Why Should We Care About Child Poverty?

1045 Words5 Pages
fWhy should we care about child poverty in the UK? Despite the United Kingdom being one of the richest nations in the world, it also has one of the highest rates of child poverty. Research shows in 2010/11 about 13 million people in the UK were living in poverty after housing costs and 3.6million of them children (Randeep Ramesh, 14/06/12). Of the children, 1.6million of these were living in severe poverty (Barnardos, 2012). These numbers are unacceptable for a first world, developed and wealthy country; but with rising living costs and the government making cut backs, these figures are set to rise further (Sinead O’Shea, 19/01/13). When people think of the term poverty, they tend to think of third world countries; malnourished children growing up in a village with no clean water available for miles, with disease and infection rife. Poverty is actually measured against the typical living standards of a society (P Townsend, 1979) and a number of things contributing; lack of money, material possessions, food, poor education and substandard living conditions. The causes of child poverty vary so much, usually determined by the parent’s situation which is not always their fault. 62% of children growing up in poverty are in households where at least one of person works, so having a job is still not a direct route out of poverty (Child Poverty Map of the UK, March 2011). Low wages/minimum raised in line with the ever-increasing cost of living. Those that are currently unemployed down to the economic crisis and are claiming welfare payments are only going to be pushed further into poverty if the plans to freeze the benefits received and not increasing them in line with inflation (Charlotte Philby, Oliver Wright, 03/12/12). The ‘scrounger’ stigma that the media has created about those that do claim is also a cause, so much so that around 1.8 million people have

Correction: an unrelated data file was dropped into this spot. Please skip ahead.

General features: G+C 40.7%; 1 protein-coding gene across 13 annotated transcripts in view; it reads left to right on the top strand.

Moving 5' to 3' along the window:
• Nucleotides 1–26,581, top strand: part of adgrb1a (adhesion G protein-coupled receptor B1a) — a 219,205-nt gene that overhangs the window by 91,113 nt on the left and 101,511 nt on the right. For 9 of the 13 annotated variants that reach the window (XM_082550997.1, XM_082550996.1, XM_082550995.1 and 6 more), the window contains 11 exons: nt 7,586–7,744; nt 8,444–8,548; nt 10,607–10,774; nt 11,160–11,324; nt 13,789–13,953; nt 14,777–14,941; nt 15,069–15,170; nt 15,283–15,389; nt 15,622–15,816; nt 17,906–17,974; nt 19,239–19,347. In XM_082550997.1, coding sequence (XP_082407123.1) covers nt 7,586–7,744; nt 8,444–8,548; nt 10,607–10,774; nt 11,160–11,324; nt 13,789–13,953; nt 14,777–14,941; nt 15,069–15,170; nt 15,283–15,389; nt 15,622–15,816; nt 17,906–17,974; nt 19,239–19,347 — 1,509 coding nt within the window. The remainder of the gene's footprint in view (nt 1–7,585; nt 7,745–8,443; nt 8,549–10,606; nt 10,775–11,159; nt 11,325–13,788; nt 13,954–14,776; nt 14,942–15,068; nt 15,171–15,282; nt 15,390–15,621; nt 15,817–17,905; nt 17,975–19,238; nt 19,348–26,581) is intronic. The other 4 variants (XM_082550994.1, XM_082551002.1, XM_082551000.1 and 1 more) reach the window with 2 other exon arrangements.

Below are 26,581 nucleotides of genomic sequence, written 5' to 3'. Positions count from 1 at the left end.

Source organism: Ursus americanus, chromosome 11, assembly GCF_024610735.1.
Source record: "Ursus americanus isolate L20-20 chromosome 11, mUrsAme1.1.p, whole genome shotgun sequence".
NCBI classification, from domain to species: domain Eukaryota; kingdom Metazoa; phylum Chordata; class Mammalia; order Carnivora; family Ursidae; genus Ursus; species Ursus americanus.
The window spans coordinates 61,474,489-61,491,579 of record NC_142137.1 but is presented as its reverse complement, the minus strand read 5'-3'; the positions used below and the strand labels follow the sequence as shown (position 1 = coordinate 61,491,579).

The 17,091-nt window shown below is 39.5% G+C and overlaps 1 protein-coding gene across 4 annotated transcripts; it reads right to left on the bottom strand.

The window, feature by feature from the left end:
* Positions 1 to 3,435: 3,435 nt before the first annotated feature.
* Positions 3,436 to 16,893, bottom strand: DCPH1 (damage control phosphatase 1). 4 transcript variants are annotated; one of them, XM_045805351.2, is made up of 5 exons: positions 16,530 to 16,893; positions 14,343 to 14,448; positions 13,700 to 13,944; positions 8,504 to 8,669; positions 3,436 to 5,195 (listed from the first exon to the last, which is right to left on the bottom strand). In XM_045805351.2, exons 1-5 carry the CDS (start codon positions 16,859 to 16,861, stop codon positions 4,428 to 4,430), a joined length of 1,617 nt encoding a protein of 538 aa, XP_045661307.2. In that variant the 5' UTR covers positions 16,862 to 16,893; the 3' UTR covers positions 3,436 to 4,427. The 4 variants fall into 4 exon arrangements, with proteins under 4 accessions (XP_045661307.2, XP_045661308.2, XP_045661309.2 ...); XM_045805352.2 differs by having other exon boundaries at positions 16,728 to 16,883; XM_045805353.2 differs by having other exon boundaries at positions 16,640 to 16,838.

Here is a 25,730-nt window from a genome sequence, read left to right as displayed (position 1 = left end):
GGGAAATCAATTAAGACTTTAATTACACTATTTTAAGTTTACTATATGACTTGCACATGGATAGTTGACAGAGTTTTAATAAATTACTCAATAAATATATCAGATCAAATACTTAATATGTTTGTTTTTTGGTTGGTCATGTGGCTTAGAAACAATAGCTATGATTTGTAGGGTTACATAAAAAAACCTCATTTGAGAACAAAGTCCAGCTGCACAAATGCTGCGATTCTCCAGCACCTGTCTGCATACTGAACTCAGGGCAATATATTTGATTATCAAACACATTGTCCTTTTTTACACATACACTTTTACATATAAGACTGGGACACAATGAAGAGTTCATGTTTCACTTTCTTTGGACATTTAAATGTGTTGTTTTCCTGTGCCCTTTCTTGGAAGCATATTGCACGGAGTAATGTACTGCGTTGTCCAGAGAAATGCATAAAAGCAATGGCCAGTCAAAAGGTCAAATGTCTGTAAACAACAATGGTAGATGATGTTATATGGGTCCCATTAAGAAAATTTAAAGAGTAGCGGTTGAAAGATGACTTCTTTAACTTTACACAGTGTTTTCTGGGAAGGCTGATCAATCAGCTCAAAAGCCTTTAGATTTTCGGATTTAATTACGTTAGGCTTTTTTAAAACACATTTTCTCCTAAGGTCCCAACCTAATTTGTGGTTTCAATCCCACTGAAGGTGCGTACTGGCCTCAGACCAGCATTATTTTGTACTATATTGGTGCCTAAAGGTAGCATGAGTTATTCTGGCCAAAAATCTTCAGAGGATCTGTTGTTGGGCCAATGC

Open Document